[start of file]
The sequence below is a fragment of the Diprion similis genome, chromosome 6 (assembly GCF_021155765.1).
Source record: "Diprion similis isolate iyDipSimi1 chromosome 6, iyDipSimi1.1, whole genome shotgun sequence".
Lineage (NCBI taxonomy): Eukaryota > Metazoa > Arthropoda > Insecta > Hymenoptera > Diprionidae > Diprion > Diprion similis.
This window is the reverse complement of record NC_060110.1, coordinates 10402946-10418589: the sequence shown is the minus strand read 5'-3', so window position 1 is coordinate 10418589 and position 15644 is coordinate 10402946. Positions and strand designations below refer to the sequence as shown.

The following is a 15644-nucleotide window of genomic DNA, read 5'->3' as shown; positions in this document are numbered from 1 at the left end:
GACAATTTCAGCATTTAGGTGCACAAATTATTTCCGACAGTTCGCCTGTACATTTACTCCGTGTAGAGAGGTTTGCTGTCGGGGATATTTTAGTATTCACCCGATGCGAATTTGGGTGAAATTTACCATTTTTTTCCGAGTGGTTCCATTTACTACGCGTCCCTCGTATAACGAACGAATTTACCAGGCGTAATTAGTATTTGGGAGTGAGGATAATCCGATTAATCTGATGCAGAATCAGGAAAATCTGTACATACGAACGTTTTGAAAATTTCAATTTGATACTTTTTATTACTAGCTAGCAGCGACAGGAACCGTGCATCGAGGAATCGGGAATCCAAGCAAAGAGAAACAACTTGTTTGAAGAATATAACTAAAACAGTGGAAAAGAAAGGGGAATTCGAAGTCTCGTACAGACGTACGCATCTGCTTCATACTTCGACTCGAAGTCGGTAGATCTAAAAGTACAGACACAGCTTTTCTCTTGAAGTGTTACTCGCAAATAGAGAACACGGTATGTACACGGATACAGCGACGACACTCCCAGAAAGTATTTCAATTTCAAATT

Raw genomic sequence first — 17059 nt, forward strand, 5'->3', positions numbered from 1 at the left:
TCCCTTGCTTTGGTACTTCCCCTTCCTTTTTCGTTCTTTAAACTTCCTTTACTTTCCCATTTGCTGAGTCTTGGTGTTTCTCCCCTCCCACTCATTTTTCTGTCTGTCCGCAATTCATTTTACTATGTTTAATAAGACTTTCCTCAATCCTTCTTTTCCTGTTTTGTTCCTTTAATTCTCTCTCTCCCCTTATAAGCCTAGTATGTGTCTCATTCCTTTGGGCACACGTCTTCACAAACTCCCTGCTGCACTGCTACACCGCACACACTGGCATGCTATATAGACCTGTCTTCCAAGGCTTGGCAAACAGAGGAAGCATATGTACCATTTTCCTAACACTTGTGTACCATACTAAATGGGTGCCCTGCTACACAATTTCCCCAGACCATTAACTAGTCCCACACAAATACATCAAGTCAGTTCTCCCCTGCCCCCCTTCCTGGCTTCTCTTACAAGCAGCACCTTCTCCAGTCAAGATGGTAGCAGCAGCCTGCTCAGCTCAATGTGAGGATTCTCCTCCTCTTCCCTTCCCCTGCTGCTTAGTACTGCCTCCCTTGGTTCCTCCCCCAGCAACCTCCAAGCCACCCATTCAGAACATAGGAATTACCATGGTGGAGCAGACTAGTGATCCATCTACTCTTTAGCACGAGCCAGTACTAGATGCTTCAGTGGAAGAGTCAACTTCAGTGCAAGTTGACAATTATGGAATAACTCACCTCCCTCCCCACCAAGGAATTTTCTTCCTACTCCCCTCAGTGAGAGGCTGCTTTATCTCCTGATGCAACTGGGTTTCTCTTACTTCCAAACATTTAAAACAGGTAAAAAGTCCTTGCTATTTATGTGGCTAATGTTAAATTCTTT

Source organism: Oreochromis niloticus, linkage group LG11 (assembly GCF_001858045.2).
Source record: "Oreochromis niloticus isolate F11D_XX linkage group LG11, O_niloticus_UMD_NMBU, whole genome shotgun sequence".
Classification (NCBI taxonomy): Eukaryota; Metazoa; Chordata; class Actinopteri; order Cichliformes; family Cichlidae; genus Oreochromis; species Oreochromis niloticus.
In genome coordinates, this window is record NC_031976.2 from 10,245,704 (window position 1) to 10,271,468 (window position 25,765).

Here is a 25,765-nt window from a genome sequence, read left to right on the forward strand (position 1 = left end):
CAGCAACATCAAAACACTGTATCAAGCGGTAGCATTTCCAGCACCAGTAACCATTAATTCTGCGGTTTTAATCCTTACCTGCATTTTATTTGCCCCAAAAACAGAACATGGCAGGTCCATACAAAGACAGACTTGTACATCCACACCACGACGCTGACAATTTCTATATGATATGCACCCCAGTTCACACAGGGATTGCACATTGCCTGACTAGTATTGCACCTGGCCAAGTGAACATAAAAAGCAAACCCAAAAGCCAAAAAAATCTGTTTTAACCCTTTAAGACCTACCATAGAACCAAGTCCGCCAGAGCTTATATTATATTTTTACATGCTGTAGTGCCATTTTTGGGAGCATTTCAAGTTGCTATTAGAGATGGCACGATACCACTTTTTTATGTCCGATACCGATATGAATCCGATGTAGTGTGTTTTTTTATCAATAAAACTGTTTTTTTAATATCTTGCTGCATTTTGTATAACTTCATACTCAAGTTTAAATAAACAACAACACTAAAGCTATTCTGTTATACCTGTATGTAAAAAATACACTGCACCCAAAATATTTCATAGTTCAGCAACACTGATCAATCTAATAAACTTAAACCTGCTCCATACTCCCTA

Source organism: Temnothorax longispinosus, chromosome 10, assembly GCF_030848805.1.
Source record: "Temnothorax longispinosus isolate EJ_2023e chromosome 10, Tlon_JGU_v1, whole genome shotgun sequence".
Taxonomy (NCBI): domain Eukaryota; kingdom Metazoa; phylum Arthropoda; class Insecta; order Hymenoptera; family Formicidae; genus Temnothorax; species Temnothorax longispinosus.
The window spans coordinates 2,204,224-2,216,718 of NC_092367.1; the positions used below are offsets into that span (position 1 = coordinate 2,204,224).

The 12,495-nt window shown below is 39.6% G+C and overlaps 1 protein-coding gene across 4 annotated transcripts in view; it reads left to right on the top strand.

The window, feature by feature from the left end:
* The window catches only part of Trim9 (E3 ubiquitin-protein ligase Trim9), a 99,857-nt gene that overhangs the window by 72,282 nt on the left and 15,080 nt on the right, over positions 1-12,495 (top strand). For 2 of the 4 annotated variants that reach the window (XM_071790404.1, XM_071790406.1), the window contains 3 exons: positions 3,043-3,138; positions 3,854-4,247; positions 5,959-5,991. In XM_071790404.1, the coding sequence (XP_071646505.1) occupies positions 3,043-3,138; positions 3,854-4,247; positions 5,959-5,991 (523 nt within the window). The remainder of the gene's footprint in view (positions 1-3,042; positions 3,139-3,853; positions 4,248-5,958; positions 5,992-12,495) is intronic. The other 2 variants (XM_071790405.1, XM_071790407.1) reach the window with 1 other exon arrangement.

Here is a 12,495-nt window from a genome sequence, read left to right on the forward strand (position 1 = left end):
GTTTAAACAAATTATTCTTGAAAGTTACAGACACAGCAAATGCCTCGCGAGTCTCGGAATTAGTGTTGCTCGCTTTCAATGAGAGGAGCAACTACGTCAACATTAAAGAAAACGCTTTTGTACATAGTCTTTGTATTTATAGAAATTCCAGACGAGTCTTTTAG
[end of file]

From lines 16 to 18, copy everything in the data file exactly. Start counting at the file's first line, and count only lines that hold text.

Source record: "Temnothorax longispinosus isolate EJ_2023e chromosome 10, Tlon_JGU_v1, whole genome shotgun sequence".
Taxonomy (NCBI): domain Eukaryota; kingdom Metazoa; phylum Arthropoda; class Insecta; order Hymenoptera; family Formicidae; genus Temnothorax; species Temnothorax longispinosus.
The window spans coordinates 2,204,224-2,216,718 of NC_092367.1; the positions used below are offsets into that span (position 1 = coordinate 2,204,224).